Long Beach recorded 3,447 homeless people in the city when last counted in January, a slight increase from the 3,296 counted in 2022, city officials said Thursday.

The 4.6% increase was the lowest year-over-year increase reported by the city since 2019.

“While the slower growth reflected at this time is encouraging, we must remain focused on the urgent need to address the systemic causes of homelessness,” Mayor Rex Richardson said in a statement.

“Together we can continue to make a difference and ensure that every member of our community has a place to call home.”

City officials noted that between 2019 and 2020, the tally showed a 7% increase in homelessness in the city. The number increased by 62% between 2020 and 2022, as the count for 2021 was canceled due to the COVID-19 pandemic.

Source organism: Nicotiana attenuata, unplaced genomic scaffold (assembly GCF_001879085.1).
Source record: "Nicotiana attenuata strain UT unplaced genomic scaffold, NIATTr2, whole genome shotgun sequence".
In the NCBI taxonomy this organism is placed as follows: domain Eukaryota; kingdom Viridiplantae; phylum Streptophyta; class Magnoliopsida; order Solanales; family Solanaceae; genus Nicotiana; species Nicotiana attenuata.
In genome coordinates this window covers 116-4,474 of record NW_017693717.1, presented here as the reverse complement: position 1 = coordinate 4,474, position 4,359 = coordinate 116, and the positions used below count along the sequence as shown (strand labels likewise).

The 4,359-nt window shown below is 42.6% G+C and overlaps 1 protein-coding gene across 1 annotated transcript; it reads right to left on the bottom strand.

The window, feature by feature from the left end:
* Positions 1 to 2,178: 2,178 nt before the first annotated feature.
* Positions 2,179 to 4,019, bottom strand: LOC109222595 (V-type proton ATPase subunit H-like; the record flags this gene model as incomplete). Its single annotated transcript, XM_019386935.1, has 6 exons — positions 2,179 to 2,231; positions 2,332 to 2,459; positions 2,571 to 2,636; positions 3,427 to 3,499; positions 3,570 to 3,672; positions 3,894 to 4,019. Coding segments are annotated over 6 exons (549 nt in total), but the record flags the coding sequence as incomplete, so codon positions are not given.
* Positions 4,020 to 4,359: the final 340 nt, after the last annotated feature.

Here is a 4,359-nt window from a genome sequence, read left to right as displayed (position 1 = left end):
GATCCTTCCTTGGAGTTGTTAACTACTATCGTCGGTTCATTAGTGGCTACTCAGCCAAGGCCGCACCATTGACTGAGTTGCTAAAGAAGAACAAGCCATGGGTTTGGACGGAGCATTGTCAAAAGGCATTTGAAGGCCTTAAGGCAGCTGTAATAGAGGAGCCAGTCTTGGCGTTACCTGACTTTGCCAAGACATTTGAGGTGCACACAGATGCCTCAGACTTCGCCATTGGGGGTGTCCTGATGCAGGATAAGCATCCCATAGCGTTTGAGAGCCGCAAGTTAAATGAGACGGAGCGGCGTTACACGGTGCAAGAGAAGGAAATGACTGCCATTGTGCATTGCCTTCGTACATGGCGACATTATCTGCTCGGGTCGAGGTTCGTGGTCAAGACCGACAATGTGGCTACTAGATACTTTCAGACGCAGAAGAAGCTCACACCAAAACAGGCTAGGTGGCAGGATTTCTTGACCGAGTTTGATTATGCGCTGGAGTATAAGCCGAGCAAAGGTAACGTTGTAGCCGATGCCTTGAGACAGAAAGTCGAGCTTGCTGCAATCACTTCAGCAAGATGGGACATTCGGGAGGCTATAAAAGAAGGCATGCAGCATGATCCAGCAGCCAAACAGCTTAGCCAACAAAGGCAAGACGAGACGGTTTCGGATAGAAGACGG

This year’s count was made on January 26.

There is discontent among some Long Beach residents over a homeless shelter that will operate in a park, which is primarily used by children and families.

According to the data collected, the number of people reporting homelessness for the first time in the count increased by 18% compared to the previous year, from 1,549 to 1,827. Of these, 59% were in temporary shelters and 18% said they lived in a vehicle.

The survey revealed that first-time homeless people are more willing to accept shelter.

Of the homeless people surveyed, 35.2% were Latino, while 32.4% were black and 23.1% white.

City officials noted that while overall homelessness has increased by 4.6%, there has been a 20% reduction in the number of homeless veterans, from 451 last year to 361 this year. .

“Addressing homelessness is a top priority in Long Beach,” City Manager Tom Modica said in a statement. “The city is working diligently and has taken a number of important steps to address the crisis, working across departments and collaborating with regional partners, but I know there is still a lot of work to do and we will remain steadfast in our efforts.”

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